Be Careful Who you Sue, the Demise of Egyptian Taxis

Last year, 42 taxi drivers filed a suit against Careem and Uber, as well as against the Egyptian government claiming that all accused parties were in violation of the Egyptian traffic laws. To be specific, the suit centers its claims around the laws callus that states private owned vehicles cannot be used for commercial purposes. The taxi drivers also claimed that Careem is registered as call center service and Uber is registered as an internet technology company, which means both are not legally registered as regulated ride-hailing services.

Due to the claims solid evidence of facts, based on the letter of the law, the Cairo Administrative Court suspended both companies from operating in Egypt. In the meantime, both Uber and Careem have appealed, and this means the case is being taken to Egypt's Higher Administrative Court.

Every country has different laws and clauses that stipulate how companies may operate within the country. In Egypt's case, the law is different to the US, UK, and elsewhere, as every country law are different from each other's. This means that every case filed in a different country requires a specific legal team to deal with the case locally, and the results cannot really be used to help Uber in other cases in other countries.

However, the real face of this story is not the taxi drivers legal standing, but their inability to recognize change and accept it. Rather than go the Gett way, they decided to fight an entire industrial sector that has already taken over the rest of the world. The outcome is that the taxi drivers won the court case but lost their source of income.

The Egyptian Case Explained

The Administrative Court of Justice based its decision on the findings as presented by the 42 taxi drivers on these facts:

  1. The government failed to decline the two offending company's licenses to operate.
  2. The two companies do not have the administrative paperwork that allows them to operate as ride-hailing companies in Egypt.
  3. According to Article 4 of the Traffic Law, private care is intended for personal use, taxis are intended for carrying passengers for a fare and passenger cars must be able to carry up to eight people.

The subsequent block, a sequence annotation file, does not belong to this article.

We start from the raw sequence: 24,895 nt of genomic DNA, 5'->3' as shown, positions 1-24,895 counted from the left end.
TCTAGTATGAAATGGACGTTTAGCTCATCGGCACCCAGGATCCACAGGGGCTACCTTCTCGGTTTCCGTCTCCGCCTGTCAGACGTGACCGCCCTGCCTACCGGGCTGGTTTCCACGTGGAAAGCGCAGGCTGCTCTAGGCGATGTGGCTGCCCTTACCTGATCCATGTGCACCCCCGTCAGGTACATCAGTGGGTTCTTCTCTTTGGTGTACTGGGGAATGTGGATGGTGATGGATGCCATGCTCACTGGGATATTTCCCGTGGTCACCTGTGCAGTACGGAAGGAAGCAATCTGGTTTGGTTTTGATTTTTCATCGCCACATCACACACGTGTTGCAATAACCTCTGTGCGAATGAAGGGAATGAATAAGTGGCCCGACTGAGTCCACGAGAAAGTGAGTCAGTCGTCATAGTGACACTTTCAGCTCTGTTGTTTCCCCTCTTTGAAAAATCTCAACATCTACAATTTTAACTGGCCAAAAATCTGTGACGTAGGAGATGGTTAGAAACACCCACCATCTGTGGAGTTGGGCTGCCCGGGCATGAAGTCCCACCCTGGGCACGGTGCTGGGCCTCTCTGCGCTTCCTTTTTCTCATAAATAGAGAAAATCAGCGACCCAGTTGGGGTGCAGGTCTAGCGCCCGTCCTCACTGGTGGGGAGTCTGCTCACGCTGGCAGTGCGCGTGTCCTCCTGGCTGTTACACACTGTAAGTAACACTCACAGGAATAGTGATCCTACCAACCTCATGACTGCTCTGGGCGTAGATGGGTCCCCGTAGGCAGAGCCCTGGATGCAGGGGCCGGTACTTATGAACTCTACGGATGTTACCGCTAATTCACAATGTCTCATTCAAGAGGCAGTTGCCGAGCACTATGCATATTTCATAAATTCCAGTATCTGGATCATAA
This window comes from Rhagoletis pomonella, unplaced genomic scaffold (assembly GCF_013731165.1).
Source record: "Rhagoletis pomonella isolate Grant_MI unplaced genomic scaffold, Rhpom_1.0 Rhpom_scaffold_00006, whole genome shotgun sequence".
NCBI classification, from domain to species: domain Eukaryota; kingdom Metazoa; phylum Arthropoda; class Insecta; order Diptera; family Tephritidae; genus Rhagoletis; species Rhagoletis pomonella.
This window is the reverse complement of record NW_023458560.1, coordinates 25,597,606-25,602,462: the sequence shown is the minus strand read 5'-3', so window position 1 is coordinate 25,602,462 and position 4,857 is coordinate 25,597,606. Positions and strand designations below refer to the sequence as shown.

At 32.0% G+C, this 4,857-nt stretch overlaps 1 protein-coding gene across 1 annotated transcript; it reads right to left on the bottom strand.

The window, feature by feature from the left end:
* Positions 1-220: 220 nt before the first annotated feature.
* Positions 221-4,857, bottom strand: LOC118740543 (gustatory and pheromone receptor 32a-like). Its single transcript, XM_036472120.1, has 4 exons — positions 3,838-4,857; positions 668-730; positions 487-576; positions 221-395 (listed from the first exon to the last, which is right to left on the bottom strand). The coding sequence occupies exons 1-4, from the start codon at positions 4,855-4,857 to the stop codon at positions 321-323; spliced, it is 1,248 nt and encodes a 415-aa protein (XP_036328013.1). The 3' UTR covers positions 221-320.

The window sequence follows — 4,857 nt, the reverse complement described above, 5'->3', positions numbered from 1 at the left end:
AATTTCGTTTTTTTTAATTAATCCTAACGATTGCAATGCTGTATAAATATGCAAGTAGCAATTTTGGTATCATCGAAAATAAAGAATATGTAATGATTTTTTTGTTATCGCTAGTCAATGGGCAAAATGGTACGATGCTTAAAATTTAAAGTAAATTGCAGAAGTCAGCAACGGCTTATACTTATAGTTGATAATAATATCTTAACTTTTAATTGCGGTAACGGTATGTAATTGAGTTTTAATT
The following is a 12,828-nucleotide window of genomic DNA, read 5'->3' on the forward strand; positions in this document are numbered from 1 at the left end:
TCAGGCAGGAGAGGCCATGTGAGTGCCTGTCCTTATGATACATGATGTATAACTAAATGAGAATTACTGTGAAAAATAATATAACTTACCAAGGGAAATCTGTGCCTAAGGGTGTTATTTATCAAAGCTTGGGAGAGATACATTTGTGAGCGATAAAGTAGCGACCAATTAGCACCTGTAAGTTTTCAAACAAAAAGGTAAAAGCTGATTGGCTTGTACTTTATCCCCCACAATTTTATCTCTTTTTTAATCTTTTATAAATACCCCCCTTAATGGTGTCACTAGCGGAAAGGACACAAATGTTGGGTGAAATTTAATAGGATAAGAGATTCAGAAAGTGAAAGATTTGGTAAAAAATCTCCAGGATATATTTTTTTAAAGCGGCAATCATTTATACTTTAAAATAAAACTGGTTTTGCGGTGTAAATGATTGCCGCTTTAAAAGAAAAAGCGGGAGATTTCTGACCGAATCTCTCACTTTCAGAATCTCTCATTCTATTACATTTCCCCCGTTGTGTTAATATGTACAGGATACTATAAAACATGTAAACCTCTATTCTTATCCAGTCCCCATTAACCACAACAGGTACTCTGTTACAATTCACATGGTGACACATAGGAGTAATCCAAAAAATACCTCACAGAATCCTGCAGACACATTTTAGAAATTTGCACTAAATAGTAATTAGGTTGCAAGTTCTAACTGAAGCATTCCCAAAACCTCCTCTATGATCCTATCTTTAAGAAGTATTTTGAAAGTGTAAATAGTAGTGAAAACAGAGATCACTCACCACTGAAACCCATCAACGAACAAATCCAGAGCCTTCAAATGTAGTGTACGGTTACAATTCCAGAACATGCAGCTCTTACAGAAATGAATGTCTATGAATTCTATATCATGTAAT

4. According to article 32 of the Egyptian Traffic law, vehicles are not allowed to be used for any other reason than those registered to it.
  5. The law also stipulates that the Ministry of the Interior will penalize violations of the law by revoking the license of the vehicle, revoking the driver's license and not allowing them to apply for a new one, or seizing the driving license for 30 days from the date the violation was carried out, noting that the period is prolonged when violations are repeated.
  6. The court found that the Ministry of the Interior did not follow the law when dealing with Uber and Careem and their drivers.
  7. The court stated for the record that, "The Ministry of Interior's failure to implement this penalty constitutes a negative decision that goes against the law. Thus, they must take legal measures to prevent Uber and Careem, as well as drivers employed by the two companies from using their applications to transport passengers via private cars licensed for personal use."

The outcome of the trial is quite straightforward, and until the government changes the law, the Higher court of appeals will most probably not over-rule the lower courts decision.

Egypt's Cabinet prepares to legalize ride-hailing services

Due to the pressure of Uber and Careem case, as well as of the public, the Egyptian government is starting to take steps in writing up a new law that will regulate ride-hailing companies to operate in Egypt.

The Egyptian Cabinet's official spokesperson, Ashraf Sultan, told the press that the government is currently preparing a draft law, that was introduced on March 21st. The new law was sent to the State Councils legislation department for revision after the review but was taken from the council directly to the House of Representatives for immediate approval.

The official response from the Parliament's transport and telecommunications committees are to approve a new law as soon as possible which will allow the Higher court of appeals to rectify the original case ruling and allow the companies to operate in Egypt, once they conform to the new regulations.

The new law will stipulate all the regulatory requirements as well as impose the fees and taxes on ride-hailing companies, which will be based on their activity. This is perhaps the underlying reason why the government wants the law to go through; it will increase the State income from taxes by billions. Another reason is that it will provide employment for hundreds of thousands of unemployed young people as well as improve the transport infrastructure for tourism.

The new law will place Careem and Uber under the supervisor of the Ministry of Transport.

I think that a lot of actions end up with a reaction and result that can jolt a persons self confidence. That is why it is so important to think 200 times before wasting a lot of money on lawyers, only to end up paying them with hard earned cash and not solving the situation where both sides can win-win. The reasons why arbitration is considered to be beneficial in some instances.